Typically, the neo-Victorian novelist may expose the prejudices of the past, and the exploitation that went hand in hand with them​, by ​​empowering a​ ​ previously marginalised character or class of ​ characters—as Forster does in Lady's Maid. Seeing what Elizabeth Bowen once called "yesterday reflected in today's consciousness" (qtd. in Spurling 100), we may congratulate ourselves on our superior moral standards. We may do so too when we note that Dickens's feckless Micawber still has his problems in David Barry's Mr. Micawber Down Under (2011), rather than becoming a colonial magistrate as Dickens himself had intended. In other cases, however, standards may seem to have slipped rather than risen. We catch a glimpse of ourselves in Cox's villainous anti-hero, with his self-absorption, enormous sense of entitlement, and total inability or unwillingness to realise the suffering he inflicts on others. In these respects, he may seem less like a Victorian, and more like someone from our own times. Not knowing exactly where the borders between then and "neo-" are, we cannot help but realise how much common ground we share. Our "need to imagine and re-invent the past" (Shiller 552) may stem from a desire to discern not so much progress or decline, but simply our common humanity, our shared strengths and, less fortunately but in a way just as comfortingly, our shared failings. In short, we are apt to discover, as Shiller says, that "we are not alone, that we are always accompanied by the ghosts of bygone days’ (555).

Neo-Victorianism and Empire

The horrors of 1857, depicted here only a few years later, are "replayed" with an extraordinary mix of wit, humour, pathos and profundity by J. G. Farrell in The Seige of Krishnapur.

Such revisitings provide new words for the critical lexicon only when they result in a distinct body of new work: Dylan Thomas and other poets of the early 1940s, for example, were called neo-Romantics when they rebelled against the political poetry of the previous decade; postmodernism took off when the iconoclastic modernists no longer seemed so iconoclastic; and postcolonialism, for all its element of anti-colonialism, could only follow the collapse of empire and its ethos.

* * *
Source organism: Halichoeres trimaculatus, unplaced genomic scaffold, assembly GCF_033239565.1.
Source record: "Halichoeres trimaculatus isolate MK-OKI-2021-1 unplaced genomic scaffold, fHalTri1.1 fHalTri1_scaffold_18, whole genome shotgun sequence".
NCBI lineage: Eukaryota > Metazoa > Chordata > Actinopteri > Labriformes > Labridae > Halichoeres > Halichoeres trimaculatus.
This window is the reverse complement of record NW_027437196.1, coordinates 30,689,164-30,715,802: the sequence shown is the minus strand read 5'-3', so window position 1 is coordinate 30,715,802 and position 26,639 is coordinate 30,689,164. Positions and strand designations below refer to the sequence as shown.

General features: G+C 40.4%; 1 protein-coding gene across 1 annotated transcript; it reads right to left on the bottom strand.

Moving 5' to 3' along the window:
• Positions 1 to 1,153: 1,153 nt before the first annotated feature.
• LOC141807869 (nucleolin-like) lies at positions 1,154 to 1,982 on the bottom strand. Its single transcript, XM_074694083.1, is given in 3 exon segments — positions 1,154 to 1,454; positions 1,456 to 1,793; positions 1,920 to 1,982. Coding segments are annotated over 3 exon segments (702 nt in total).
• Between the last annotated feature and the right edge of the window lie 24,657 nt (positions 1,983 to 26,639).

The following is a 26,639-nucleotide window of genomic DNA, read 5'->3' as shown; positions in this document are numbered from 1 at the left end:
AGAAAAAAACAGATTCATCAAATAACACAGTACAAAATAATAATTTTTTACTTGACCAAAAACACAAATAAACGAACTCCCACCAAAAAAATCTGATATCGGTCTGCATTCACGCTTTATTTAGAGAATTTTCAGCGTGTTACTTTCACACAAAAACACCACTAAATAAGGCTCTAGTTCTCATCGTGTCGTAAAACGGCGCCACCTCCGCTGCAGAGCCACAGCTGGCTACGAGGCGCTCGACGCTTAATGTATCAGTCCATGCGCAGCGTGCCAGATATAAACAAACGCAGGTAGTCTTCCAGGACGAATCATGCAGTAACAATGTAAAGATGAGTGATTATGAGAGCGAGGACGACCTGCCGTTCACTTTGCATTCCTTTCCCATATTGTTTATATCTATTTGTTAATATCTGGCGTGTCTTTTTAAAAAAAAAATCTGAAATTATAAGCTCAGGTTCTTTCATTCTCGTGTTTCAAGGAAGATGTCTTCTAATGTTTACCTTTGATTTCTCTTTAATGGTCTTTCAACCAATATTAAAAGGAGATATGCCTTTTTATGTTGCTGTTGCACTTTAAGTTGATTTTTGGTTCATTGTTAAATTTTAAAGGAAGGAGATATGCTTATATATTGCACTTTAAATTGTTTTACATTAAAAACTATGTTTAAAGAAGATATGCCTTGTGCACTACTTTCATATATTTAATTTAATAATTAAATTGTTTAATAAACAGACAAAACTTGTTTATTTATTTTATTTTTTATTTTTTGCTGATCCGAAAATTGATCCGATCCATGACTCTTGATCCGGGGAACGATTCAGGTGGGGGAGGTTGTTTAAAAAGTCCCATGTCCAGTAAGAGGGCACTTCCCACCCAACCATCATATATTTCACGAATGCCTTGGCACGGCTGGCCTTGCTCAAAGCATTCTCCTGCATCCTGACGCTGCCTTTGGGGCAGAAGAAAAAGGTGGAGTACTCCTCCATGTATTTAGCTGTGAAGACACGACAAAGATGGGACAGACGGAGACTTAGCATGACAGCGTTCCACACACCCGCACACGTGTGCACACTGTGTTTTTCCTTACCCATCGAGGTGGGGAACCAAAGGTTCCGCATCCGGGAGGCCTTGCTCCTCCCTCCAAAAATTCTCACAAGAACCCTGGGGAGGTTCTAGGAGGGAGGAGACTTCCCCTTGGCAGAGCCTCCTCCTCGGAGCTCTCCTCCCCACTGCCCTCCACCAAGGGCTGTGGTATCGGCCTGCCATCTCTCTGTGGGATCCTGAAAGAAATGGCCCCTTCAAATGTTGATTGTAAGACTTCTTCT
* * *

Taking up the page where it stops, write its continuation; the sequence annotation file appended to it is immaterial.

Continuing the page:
Some critics associate neo-Victorianism very specifically with the latter: "the return to the Victorian in the present offers a highly visible, highly aestheticized code for confronting empire again and anew; it is a site within which the memory of empire and its surrounding discourses and strategies of representation can be replayed and played out" (Ho 5). A fine example of just such a return is also one of the earliest—J. G. Farrell's deservedly "Best-of-the-Bookers," The Seige of Krishnapur (1973), about the Indian Mutiny. The Collector here says, "We look on past ages with condescension, as a mere preparation for us … but what if we're only an after-glow of them?" (203). But the process of re-enactment does not stem from nostalgia, any more than postcolonialism does. Far from it. No one would like to return to the arena entered by the relieving force at the end of Farrell's novel, peopled as it is by the emaciated, ragged, stinking and altogether "wretched selection of 'heroes'" (311) who survive his version of the events of 1857. It is a matter of re-assessment, and of understanding, and relating to, the ever-receding past.